Review – Suspend Your Disbelief for SyFy’s ‘Haven’

Sam McPherson July 7, 2010 4

Let there be no secret about it: I love Stephen King’s works. I’ve only read about ten of them, but every word I’ve read, I’ve thoroughly enjoyed. I’ve read two of his dark books written under the name Richard Bachman, and I’ve read his thick epics The Stand and Under the Dome. His short stories and novellas? Of course.

But despite all my King cred, I still haven’t read The Colorado Kid, simply because I haven’t been able to find it anywhere. So when I heard that SyFy was coming out with a new show based on that novel, I quickly scooted over to Wikipedia to check out the synopsis. Surprise, surprise — after watching Haven, I discovered that not much was similar between the two.

That’s not always a bad thing, of course. Just slap an “inspired by” sticker on something and you can change Infernal Affairs into The Departed. Unfortunately, with Haven, the change is not so glorious. In fact, the final product is actually kind of disappointing.

The protagonist, Audrey Parker, is an ultimately forgettable FBI agent who apparently wishes she was Fox Mulder — according to her supervisor, she has a history of making cases turn “fictional,” and for an FBI agent, she’s incredibly eager to accept the unbelievable. Not once in the episode, when confronted with supernatural activity, does she react with anything akin to shock, or even surprise, really. When one character turns out to have an “affliction” of X-Men caliber, she simply acknowledges that as fact. Sure, other characters have doubts, but her blind acceptance not only makes her seem stupid, but it makes the rest of the show seem silly.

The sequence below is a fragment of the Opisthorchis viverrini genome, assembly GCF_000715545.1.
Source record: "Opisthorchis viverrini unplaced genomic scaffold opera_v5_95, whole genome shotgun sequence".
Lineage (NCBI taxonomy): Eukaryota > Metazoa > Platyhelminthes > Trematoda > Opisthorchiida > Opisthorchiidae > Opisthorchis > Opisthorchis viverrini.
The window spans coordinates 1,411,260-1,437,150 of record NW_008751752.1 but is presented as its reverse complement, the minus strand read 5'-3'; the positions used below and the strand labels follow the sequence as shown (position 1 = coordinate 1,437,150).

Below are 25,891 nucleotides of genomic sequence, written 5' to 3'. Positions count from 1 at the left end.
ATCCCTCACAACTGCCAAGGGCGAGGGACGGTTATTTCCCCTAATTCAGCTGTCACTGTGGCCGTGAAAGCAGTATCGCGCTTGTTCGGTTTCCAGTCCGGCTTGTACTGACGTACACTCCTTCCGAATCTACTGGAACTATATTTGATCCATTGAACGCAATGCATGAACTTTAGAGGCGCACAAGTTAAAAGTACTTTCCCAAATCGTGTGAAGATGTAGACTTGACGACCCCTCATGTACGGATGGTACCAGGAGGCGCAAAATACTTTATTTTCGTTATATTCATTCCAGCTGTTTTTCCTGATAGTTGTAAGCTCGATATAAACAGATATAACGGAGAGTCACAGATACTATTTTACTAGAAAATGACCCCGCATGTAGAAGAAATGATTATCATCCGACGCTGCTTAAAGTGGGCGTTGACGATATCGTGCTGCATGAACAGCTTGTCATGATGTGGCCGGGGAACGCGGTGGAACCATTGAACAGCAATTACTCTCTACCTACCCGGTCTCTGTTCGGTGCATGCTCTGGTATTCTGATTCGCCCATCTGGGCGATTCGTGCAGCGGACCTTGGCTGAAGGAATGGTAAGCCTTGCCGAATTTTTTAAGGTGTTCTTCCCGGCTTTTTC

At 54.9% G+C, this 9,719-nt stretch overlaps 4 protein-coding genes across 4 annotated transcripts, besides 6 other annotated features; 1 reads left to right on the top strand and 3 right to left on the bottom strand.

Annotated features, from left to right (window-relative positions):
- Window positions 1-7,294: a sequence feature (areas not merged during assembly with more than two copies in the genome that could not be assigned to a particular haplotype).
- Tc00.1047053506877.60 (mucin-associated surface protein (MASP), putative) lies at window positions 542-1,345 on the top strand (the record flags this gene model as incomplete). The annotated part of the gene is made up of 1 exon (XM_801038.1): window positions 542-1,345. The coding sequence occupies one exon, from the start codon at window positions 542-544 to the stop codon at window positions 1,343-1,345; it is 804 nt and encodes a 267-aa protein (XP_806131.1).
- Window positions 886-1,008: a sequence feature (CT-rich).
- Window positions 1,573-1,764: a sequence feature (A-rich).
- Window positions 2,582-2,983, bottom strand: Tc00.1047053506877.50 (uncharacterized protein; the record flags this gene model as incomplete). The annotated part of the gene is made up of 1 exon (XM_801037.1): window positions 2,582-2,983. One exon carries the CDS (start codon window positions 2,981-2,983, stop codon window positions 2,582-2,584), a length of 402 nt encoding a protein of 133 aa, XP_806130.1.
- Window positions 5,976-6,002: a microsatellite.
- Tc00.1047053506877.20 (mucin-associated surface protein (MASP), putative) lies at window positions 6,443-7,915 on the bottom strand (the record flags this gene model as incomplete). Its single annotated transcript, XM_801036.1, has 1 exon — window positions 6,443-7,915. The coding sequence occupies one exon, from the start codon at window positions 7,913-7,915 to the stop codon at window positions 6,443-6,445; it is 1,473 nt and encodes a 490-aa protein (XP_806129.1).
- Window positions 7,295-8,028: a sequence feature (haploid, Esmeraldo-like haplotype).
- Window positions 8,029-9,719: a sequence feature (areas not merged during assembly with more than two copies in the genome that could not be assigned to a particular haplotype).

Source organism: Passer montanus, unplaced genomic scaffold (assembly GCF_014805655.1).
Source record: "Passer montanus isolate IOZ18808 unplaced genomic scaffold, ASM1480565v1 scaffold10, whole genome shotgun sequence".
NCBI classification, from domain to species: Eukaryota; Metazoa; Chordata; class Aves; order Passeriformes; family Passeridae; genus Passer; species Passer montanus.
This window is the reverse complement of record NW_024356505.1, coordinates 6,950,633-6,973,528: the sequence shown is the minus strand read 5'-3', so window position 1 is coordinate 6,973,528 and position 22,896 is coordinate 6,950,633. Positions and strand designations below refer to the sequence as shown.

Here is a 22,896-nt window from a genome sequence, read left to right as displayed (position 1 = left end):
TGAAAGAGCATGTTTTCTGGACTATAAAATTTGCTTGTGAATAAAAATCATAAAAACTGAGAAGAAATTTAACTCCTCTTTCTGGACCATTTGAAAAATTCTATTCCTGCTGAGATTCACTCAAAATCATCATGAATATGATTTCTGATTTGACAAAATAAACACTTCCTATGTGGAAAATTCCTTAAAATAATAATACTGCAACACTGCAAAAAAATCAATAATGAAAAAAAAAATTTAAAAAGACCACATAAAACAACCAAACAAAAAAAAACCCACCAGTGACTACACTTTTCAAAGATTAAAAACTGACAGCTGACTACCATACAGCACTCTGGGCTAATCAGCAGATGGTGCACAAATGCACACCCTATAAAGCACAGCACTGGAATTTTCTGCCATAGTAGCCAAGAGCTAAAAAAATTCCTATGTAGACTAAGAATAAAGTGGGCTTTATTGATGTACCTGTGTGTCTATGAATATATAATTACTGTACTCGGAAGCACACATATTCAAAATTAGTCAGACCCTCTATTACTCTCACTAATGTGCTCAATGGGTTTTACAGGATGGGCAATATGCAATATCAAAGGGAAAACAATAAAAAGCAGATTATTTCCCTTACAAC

But I suppose an element of “suspend your disbelief” comes in, so I can forgive that. When applying more disbelief suspension, I can accept that the episode didn’t really make sense. One “lead” in the case simply existed to introduce Eric Balfour’s character, and then he didn’t do anything for the rest of the script, save flirt with Audrey and antagonize a local deputy. That’s precious time wasted — I would have rather seen him come in when the story needed him than have him floating around for no apparent reason at all.

I can’t comment on anything about the special effects or the soundtrack, because the version I saw had title cards instead of SFX and Michael Giacchino’s LOST score instead of its own (totally didn’t fit, by the way).

Was I satisfied with the episode? Not really. Will I be tuning in for more? Nah. This show is basically a mix of The X-Files, Eureka, and Heroes, but it doesn’t have the same magic that any of those shows had in their early seasons. I don’t see it lasting long, but I might be wrong. I just think so much more could have been done with Stephen King. C